years ago, in 1956.

A neighboring town with much deeper roots, Lake Zurich, was founded in 1896. With 20,000 people and far less area than Long Grove, Lake Zurich has its own charms and a much more diversified housing stock. And yes, there actually is a lake called Lake Zurich, and that is what first drew people to the area – lakeside summer cottages.

Times have changed. The median sales price of single-family homes in Lake Zurich last year was $345,000, up a little more than 6 percent from the year before when the price was steady at $325,000. In 2000, the median sales price was $226,000, 53 percent higher than in 1995.

Attached housing prices have skyrocketed in Lake Zurich over the past five years, going from a median sales price of $132,500 in 2000 to $252,000 in 2005 – a staggering 90 percent increase.

Out for a jaunt in a mode of transportation specially suited to Historic Long Grove.

One current luxury townhome project in Lake Zurich, dubbed Meadow Wood, features six models ranging from 1,608 to 1,719 square feet, priced between $369,990 and $393,990. All units have two bedrooms, and 2.5 baths.

Development is on Rand Road (Route 12), just north of Miller Road, a few miles northwest of the intersection of Route 22 and Route 59. There are naturalized ponds and walking paths throughout the community, and the units feature GE stainless steel kitchen appliances along with quartz countertops and 42-inch maple Merillat cabinets.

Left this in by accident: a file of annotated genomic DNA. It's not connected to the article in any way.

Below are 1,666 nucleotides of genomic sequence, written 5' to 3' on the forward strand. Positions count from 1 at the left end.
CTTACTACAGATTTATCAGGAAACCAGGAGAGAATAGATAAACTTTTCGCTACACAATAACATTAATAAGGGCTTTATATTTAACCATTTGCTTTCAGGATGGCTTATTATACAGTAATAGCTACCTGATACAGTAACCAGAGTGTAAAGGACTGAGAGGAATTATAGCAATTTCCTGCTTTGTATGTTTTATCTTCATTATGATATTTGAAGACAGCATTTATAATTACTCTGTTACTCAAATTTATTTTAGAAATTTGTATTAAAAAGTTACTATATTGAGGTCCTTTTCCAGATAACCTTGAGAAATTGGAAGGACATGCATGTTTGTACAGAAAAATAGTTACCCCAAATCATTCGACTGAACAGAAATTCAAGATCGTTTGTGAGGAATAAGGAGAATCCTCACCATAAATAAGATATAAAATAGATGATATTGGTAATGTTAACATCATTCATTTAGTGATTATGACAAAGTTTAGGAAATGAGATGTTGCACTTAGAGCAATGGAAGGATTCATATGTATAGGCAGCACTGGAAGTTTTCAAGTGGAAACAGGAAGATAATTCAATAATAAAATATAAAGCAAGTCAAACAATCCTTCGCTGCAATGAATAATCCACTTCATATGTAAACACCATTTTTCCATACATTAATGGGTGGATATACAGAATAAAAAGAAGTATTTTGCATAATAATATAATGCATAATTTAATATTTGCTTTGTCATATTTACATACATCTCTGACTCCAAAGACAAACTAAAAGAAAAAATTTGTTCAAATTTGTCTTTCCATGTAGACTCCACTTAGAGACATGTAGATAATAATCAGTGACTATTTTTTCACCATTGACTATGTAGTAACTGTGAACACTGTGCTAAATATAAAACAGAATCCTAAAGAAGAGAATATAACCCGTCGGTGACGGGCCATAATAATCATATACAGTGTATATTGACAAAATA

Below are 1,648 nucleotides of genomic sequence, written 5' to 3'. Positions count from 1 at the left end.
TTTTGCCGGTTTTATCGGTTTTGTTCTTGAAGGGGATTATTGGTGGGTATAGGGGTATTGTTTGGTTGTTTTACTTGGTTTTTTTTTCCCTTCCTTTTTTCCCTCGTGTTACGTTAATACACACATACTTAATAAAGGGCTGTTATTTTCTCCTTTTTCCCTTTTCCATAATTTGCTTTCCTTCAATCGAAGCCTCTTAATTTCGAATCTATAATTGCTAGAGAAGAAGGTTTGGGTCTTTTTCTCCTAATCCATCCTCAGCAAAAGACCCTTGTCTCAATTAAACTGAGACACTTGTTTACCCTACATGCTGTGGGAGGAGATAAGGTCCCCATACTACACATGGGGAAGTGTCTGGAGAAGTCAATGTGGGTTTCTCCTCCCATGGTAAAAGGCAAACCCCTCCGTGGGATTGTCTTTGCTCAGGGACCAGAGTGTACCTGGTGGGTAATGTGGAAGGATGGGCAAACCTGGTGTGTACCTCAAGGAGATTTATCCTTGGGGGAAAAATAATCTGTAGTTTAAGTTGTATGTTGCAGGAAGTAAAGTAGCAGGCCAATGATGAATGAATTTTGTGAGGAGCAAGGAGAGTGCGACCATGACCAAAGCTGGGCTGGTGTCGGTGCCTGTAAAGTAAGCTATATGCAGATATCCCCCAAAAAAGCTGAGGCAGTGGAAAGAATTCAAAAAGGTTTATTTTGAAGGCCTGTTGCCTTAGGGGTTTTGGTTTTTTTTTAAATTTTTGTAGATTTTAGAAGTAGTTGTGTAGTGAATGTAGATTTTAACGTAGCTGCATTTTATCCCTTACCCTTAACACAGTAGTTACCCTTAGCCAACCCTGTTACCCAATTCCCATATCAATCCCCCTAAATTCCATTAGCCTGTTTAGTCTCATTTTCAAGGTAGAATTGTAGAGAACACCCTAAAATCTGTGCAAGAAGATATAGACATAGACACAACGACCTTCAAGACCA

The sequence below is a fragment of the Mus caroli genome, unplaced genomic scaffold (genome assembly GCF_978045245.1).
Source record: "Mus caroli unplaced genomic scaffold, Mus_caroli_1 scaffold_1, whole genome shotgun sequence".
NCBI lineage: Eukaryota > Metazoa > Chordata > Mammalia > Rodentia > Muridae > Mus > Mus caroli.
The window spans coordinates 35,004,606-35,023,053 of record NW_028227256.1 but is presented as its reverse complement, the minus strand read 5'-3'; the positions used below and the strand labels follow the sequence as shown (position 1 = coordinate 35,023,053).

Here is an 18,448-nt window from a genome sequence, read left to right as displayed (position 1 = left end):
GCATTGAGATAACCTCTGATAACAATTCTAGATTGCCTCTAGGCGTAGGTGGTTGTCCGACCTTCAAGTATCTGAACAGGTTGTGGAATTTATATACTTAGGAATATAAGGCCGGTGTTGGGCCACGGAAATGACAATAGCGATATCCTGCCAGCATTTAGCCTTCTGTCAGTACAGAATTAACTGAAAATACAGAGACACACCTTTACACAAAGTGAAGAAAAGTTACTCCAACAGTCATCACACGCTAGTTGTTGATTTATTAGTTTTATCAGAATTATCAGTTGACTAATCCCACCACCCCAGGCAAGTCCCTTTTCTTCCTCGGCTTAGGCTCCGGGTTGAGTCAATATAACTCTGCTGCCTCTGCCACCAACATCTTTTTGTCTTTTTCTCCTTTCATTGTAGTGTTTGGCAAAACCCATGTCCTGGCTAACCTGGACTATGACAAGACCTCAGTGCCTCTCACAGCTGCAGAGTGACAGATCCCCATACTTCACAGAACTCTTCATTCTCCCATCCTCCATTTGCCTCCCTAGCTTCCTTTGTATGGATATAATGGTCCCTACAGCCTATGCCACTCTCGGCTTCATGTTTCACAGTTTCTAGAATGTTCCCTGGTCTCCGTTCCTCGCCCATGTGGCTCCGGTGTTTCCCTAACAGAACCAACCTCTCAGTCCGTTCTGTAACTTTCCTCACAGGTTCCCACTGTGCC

Another noteworthy project, and one that is part of the village’s ambitious downtown redevelopment plan, is the 39-unit Somerset townhomes, just north of Main Street. Refurbished downtowns call to mind town festivals, and when it comes to festivals, Lake Zurich is no Long Grove – few towns are – but you might start perfecting your recipe now for entry in the 9th Barn Burnin’ Chili Cook-Off in Lake Zurich’s Paulus Park next September. Or better yet, you might volunteer to be a judge.

Out for a stroll with mom in Long Grove.


Speaking of burnin’ chili, this tale of Long Grove and its environs would not be complete without a mention of Kildeer, another relatively young village, incorporated in 1958. Kildeer is nothing short of a hotbed of development at the moment. The village’s 3,600 residents live peacefully in 1,200 custom homes on 2,600 acres rife with heavy woods and tranquil ponds.

Recently, the village approved the annexation of preliminary special use plans for 297 acres of Kemper property, including the golf course (but excluding the corporate offices). The plan calls for the development of four separate housing developments, comprising a total of 208 units (22 single family homes, 49 townhomes, and 138 duplexes) by United Land Development of Schaumburg. In addition to the Kemper project, construction is underway on Evergreen Pointe, The Enclave, Prairie Creek, and other developments, including Meadowood Estates (no relation to Meadow Wood in Lake Zurich) by Arthur J. Green Construction.